“If you move in, I can show you around.”
When you read that quote and watch Ira Sachs’ latest ode to New York – his third straight in four years – you can’t help but feel his love for the big apple. He’s only taking small bites here and there, making little movies about little conflicts and savoring the taste. Sachs’ recent stories may be mere microcosms of the world at large, but under his scope, in a city with as much personality as a sentient being, Little Men delivers a small package full of big and honest truths.
If you look closely at the images I selected for this review, you’ll see one of the trademark tools Sachs emphasizes in his work. Interpersonal conflict and inward-thinking tend to be represented by mismatched gazes; the characters literally don’t see eye to eye, let alone look in the same direction. For audiences, that creates multiple vantage points to possibly align with. Do I agree with him? Has she made a valid argument? We don’t always know who’s in the right or the wrong, and by keeping Little Men on two level-headed yet opposite sides, the film becomes a causeway for us to travel back and forth.
The Jardine family moves back to Brooklyn after the passing of Brian’s (Greg Kinnear) father. He’s an unsuccessful actor married to breadwinner Kathy (Jennifer Ehle), their precocious son Jake (Theo Taplitz) an outsider artist. Below the apartment is an outdated dress shop run by Leonor (Paulina García), an unprofitable tenant allowed to stay because of Greg’s lenient father. Bills must be paid though, thus finding the two families entering a financial feud, the ugliness amplified by Jake’s new friendship with Leonor’s son Tony (Michael Barbieri in a breakout performance). Little Men doesn’t care to concern itself with loud uprisings or shouting matches. Big problems can be handled in small, insightful ways.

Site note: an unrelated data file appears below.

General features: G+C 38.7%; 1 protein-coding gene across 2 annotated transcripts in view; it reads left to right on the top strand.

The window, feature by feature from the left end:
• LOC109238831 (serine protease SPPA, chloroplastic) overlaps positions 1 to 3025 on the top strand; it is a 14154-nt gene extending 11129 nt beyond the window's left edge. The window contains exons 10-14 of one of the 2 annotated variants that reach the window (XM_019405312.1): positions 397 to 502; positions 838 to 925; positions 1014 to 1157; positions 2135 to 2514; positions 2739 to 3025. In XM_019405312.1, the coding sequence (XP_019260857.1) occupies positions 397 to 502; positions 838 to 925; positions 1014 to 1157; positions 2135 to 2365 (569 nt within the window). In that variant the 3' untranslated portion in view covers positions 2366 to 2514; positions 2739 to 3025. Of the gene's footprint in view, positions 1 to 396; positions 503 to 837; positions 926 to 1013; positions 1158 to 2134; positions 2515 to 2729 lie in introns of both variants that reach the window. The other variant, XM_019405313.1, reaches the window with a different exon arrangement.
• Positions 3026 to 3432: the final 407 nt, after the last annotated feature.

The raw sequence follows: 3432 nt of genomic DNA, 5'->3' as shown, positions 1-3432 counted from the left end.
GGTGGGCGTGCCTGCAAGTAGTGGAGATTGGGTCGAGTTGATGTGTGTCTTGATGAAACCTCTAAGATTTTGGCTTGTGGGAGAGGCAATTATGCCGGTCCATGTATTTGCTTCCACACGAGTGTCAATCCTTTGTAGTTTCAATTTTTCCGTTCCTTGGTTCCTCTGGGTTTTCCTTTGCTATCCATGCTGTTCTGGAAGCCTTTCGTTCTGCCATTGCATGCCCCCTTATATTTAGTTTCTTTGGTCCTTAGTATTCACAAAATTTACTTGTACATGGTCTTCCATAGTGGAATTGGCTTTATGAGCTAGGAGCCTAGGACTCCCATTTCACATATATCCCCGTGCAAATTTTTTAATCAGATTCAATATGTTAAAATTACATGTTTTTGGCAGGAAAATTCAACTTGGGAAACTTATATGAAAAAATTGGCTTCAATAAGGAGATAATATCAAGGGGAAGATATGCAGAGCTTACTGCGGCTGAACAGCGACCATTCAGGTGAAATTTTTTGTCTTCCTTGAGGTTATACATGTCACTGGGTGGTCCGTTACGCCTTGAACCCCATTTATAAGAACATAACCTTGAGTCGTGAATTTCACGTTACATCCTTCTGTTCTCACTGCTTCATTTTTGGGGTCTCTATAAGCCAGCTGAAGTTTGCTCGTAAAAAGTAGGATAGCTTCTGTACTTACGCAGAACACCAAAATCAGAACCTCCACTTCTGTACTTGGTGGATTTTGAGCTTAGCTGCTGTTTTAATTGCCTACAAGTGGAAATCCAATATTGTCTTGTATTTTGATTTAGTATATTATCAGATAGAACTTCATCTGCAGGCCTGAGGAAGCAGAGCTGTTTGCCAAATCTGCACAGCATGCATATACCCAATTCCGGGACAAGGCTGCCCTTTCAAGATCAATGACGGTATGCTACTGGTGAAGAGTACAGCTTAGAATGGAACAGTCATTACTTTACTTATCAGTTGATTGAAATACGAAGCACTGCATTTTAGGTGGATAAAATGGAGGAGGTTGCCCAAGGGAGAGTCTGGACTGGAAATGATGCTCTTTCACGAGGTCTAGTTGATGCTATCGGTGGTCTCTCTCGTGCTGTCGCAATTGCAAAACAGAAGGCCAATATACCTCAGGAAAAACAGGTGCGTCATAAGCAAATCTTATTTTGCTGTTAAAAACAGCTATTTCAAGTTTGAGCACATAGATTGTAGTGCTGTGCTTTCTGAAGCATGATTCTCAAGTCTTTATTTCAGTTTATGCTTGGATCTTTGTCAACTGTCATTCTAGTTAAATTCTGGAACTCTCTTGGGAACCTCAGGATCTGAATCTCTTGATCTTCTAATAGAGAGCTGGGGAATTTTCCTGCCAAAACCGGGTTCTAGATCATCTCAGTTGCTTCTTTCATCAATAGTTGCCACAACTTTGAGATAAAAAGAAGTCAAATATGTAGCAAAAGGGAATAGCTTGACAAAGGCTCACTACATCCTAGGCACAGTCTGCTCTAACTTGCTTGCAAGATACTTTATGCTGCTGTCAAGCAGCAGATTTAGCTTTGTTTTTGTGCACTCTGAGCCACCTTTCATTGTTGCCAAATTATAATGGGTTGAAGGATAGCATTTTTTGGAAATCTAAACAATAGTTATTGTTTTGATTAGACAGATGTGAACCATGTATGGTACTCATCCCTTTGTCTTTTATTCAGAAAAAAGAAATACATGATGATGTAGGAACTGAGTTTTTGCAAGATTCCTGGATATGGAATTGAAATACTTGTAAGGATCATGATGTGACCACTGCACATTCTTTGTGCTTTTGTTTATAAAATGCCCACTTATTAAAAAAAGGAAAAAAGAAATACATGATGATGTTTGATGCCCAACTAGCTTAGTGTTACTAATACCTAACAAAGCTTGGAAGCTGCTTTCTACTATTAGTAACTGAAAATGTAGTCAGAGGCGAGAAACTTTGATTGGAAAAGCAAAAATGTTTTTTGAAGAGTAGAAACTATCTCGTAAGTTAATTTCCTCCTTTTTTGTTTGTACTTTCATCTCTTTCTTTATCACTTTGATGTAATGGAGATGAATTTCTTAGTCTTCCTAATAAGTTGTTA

Sachs’s 2014 picture Love is Strange handles the exact same topic about the skyrocketing New York leases forcing people away from their homes, or in this case place of business, which may be the more detrimental of the two. It almost seems as if he had one idea and got away with making both written treatments. They aren’t companion pieces or intellectual counterparts, although they do transpire in a similar rhythm. Little Men can be uplifting, wrenching, and sensible all in the same scene, but Sachs tackles such quotidian slices of day-to-day life that it becomes a roadblock to resonance. These are the private conversations being held behind all of the doors and we’re just eavesdroppers, cupping one ear to listen in before moving onto the next. The walls can talk, and talk intelligently, but only leave fleeting and passing impressions. At least we get to briefly hold them.
“They’re not all gonna have the brains to know when to insist and when to stop.”
Rating: 4 out of 5
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